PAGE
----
Letters to Redmond
Letters@Redmondmag.com: September 2006
Visual Studio 2005, Microsoft and self-criticism, basic security measures and mobile productivity.
I think Joanne Cummings is trying to roll up a review of four distinct (yet
related and somewhat interdependent) technologies into a single Visual Studio
2005 (VS 2005) review [see the July 2006 Reader Review, "The
800-Pound Code Gorilla
- Writing CLR code for SQL Server is really a feature of SQL Server 2005,
not VS 2005. Having VS 2005 does make this a lot easier, though.
- The dearth of documentation about the large number of classes is really
a commentary on .NET Framework 2.0, rather than VS 2005 per se.
- VSTS is clearly a completely separate product offering from Microsoft that
obviously helps you leverage an investment in VS 2005, but it's really a separate
technology from VS 2005 itself.
- The remainder of the comments are more narrowly targeted to VS 2005. While
I agree with most of them (like the fact that debugging is much improved),
I do have to suggest that at least some of the negative performance comments
targeted at VS 2005 are really the result of configuration choices that are
easy to change. For example, you can easily address the speed at which the
integrated help loads by simply changing the "use online help first"
to "use installed help content first."
I do agree with the premise that VS 2005 contains a huge volume of capabilities that many developers will only be able to really scratch the surface of before the next release of the product. After all, that's what happens when you develop a product designed to be everything to everyone (at least in the Microsoft-specific universe). There are some people who will use some of the capabilities while others will choose to use different capabilities.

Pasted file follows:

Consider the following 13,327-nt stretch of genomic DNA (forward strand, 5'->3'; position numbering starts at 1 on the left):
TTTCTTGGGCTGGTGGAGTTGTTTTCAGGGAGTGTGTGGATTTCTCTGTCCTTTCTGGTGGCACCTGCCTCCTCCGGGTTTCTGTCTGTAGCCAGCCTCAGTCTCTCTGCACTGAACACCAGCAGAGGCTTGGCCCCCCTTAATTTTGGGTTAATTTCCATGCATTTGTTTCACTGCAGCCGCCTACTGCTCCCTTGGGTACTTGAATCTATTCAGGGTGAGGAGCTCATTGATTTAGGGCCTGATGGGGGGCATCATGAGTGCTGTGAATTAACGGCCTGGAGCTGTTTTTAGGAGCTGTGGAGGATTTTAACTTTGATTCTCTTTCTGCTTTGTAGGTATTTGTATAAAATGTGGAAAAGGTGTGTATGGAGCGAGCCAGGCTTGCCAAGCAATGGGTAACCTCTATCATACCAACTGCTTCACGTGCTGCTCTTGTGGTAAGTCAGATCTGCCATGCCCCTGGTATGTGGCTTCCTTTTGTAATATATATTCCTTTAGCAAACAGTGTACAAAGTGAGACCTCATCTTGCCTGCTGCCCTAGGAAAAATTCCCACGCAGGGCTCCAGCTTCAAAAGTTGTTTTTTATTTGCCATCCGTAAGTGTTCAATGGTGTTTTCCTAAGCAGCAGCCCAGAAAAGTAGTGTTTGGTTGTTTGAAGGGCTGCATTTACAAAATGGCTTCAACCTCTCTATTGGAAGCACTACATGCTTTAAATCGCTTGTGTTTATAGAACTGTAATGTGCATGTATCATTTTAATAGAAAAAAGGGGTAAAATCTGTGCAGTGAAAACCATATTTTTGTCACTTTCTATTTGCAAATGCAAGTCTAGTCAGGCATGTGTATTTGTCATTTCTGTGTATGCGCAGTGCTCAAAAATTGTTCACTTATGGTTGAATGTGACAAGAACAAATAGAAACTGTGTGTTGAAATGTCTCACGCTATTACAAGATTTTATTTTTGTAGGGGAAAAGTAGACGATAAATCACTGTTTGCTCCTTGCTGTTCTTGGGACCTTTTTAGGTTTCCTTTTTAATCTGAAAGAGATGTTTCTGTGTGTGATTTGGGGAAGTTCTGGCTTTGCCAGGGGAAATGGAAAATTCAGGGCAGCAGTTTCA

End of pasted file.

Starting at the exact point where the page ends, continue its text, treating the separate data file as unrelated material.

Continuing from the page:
Just my two cents.
New York City, N.Y.
Mary Jo Foley is overly generous [see the July 2006 Foley on Microsoft, "How
to Fix Microsoft in Five (Not So) Easy Steps"]. Microsoft has no ability
to self-critique and act on lessons learned about its own character. It has
proven that time and time again. Like Charles Manson, Jeffrey Dahmer and Ken
Lay, they are the first victims of their own sickness and will be their last.
A Basic Approach
The amazing simplicities that Ira Winkler continues to point out [see "Reach
Out & Hack Someone," June 2006] are amazing. People in the IT field
continue to overlook basics we feel people should already know. I feel that
Ira's basic approach to physical security has to be the greatest in the world.
I've read his book, "Spies Among Us," and it was truly amazing how
much I learned that I should've already known, implemented or, at the very least,
given serious consideration. Ira is not only a prolific writer but also an amazing
presenter. He grabs your attention. Never pass up the opportunity to read one
of his articles, books or see him speak. You are guaranteed to learn something
On the Go ...
I've been reading your magazine for more than seven years, including when it
was MCP Magazine, but never did I enjoy an issue so much as Redmond
Editor at Large Michael Desmond's "Productivity
on the Go" article was so enjoyable and so useful. Thanks so much.
Simi Valley, Calif.
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